Whitsunday Times - - LOCAL NEWS -

THE Whit­sun­day re­gion copped a drench­ing from Trop­i­cal Cy­clone Ita which ar­rived on Sun­day, April 13.

The sys­tem ini­tially made land­fall at Cape Flat­tery, north of Cook­town, as a cat­e­gory 4 cy­clone – the big­gest since Se­vere Trop­i­cal Cy­clone Yasi in 2011.

De­creas­ing in in­ten­sity it then tracked down the coast as a cat­e­gory 1 sys­tem bring­ing gales with gusts of up to 110km per hour and tor­ren­tial rain.

On Sun­day, Bowen recorded 93mm in the one hour to 2pm with the Bruce High­way closed to the south by 3pm.

Flights to and from the Whit­sun­day Coast and Hamil­ton Is­land air­ports were can­celled and the Re­gional Har­bour Mas­ter closed the Whit­sun­day pi­lotage area at 3pm.

At 4pm the Bureau of Me­te­o­rol­ogy (BOM) es­ti­mated Trop­i­cal Cy­clone Ita was 15km south­east of Bowen and 55km west of Hay­man Is­land, mov­ing at 26 km per hour.

By 5pm some res­i­dents in Ju­bilee Pocket had lost power and by 6pm the sys­tem had crossed the coast, head­ing back out to sea.

Ca­su­al­ties of the cy­clone in­cluded a boat which crashed onto the rocks at the Whit­sun­day Sail­ing Club.

One he­li­copter res­cue and three swift wa­ter res­cues were con­ducted – one at Collinvale Road, 10km north of Proser­pine, one at Crofton Creek on the Gre­gory-Can­non Val­ley Road and one at Shute Har­bour Road, Hamil­ton Plains.

Se­nior Con­sta­ble Alan Davis from the Proser­pine Po­lice Sta­tion said po­lice were very dis­ap­pointed that people per­sisted with driv­ing through flood wa­ters dur­ing the cy­clonic event.

“People [are] ig­nor­ing the in­for­ma­tion cam­paign in re­gards to ‘if it’s flooded, for­get it’,” he said.

“These driv­ers for­get it is not just their lives they are plac­ing at risk but that of their pas­sen­gers and the emer­gency ser­vice work­ers who then have to try to res­cue them.”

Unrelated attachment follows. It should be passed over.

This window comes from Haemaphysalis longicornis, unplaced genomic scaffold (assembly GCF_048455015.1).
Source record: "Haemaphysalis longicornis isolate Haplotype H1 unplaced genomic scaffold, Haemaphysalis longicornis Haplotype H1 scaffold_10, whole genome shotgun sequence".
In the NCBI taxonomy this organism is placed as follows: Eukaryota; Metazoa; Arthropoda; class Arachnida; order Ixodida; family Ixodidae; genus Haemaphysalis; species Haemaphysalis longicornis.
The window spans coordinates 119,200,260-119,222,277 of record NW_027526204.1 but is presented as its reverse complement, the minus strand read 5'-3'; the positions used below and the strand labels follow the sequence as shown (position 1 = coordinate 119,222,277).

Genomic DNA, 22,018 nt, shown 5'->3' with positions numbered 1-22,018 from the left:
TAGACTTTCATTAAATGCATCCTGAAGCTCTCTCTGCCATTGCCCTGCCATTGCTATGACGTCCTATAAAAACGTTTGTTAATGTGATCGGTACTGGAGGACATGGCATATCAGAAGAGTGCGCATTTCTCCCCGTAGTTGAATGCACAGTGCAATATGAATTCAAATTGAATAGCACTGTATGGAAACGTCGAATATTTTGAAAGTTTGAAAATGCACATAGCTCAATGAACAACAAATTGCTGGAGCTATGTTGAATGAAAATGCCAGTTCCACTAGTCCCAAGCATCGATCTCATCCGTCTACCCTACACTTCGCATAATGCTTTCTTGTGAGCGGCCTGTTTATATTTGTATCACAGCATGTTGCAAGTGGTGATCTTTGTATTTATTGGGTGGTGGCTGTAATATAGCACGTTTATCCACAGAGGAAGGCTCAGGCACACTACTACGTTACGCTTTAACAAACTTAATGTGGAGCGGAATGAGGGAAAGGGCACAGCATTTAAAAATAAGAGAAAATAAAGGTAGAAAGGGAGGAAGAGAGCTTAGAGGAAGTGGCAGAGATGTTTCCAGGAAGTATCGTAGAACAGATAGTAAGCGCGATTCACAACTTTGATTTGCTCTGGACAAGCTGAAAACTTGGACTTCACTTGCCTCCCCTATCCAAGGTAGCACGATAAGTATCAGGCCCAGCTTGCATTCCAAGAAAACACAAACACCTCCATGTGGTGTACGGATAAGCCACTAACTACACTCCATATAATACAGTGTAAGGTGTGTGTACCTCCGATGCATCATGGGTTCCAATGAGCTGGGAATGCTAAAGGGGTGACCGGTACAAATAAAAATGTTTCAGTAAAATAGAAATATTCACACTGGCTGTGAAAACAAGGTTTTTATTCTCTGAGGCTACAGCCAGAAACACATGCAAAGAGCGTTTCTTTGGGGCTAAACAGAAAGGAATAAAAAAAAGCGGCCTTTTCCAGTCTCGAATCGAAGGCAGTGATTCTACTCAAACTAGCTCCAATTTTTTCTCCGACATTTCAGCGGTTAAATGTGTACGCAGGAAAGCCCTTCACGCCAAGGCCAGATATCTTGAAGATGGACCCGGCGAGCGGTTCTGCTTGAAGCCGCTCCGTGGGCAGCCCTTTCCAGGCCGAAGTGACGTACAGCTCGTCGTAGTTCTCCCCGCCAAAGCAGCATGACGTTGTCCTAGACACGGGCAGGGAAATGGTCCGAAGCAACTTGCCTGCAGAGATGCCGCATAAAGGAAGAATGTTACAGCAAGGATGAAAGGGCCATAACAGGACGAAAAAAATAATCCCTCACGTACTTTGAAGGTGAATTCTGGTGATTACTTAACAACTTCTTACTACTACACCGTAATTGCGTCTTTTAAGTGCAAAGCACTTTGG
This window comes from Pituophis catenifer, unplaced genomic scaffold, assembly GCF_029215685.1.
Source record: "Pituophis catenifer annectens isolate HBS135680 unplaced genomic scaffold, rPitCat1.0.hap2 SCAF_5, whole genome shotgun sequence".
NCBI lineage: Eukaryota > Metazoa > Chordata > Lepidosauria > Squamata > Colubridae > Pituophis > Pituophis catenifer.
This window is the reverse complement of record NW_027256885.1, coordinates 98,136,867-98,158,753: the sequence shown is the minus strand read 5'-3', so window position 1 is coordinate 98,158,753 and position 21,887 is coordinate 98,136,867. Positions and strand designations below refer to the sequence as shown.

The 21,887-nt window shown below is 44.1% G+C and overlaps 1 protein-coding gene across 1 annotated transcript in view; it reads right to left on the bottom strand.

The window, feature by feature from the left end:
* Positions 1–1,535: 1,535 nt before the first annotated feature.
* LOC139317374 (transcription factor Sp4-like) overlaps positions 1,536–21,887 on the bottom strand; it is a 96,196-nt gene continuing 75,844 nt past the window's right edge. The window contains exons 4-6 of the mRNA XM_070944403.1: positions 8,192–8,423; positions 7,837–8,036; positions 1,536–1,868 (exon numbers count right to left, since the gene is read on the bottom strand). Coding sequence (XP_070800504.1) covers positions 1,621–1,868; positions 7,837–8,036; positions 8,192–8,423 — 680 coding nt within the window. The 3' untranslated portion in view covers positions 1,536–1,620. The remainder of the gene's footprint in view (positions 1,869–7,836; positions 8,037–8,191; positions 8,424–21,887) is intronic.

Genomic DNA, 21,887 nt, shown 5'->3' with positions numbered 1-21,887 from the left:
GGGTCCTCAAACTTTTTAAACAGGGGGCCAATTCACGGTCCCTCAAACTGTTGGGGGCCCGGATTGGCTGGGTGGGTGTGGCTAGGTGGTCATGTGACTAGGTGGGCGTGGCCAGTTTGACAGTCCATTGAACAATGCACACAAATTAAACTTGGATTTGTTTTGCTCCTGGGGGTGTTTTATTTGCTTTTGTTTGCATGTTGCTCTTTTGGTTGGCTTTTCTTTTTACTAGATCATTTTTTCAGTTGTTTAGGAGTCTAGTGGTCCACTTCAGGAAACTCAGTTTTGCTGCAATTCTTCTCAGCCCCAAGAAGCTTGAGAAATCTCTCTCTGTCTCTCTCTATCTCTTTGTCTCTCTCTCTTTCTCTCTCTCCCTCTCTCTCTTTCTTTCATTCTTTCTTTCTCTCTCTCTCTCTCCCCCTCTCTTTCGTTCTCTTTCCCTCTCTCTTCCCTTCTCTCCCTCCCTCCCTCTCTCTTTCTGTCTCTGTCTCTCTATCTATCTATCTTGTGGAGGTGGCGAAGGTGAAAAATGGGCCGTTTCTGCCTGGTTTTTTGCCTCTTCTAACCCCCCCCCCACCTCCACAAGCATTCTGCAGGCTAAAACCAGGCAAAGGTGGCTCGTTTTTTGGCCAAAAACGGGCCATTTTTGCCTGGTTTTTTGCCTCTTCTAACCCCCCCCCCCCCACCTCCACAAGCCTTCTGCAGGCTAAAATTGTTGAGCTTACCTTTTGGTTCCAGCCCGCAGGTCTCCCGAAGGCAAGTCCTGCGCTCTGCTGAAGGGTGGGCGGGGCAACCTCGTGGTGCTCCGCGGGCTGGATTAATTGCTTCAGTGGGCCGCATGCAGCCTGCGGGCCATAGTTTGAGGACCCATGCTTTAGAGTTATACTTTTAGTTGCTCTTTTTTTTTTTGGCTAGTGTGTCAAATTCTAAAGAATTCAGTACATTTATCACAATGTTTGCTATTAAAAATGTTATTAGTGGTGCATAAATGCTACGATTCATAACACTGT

Of­fi­cer in Charge of the Whit­sun­day Po­lice Sta­tion, Act­ing Se­nior Sergeant Brad Teys said some power lines were down in Shute Har­bour and Flame­tree but in gen­eral people did the right thing in stay­ing at home and “rid­ing it out”.

The sun was shin­ing again on Mon­day, with the re­gion’s tourism body send­ing ‘open for busi­ness’ mes­sages out.

The real vic­tims of the cy­clone have been the re­gion’s farm­ers many of whom have dev­as­tated crops.

Whit­sun­day MP Ja­son Costi­gan, who has been in­spect­ing the dam­age, said the grow­ers he met were fac­ing up­wards of $500k losses.

Both the federal and state gov­ern­ments are pledg­ing their sup­port.

BIRDS-EYE-VIEW: Wide­spread flood­ing was one of the big­gest prob­lems caused by Trop­i­cal Cy­clone Ita. This photo was taken by Ian Wells and Julie Hands who went fly­ing from their property in Lethe­brook on Mon­day morn­ing.

CA­SU­ALTY: Shortly af­ter this photo was taken, this boat hit the rocks at the Whit­sun­day Sail­ing Club. Photo by David Cran­son.

SHIP WRECKED: Af­ter the cy­clone passed on Sun­day, people started to gather on the rock wall at the Whit­sun­day Sail­ing Club where a boat was washed ashore.

FLOODED: Gre­gory Can­non Val­ley Road at 3.45pm on Sun­day.

AFTERMATH: The scene af­ter Cy­clone Ita hit. Photo by Toby Kro­ner Pho­tog­ra­phy.

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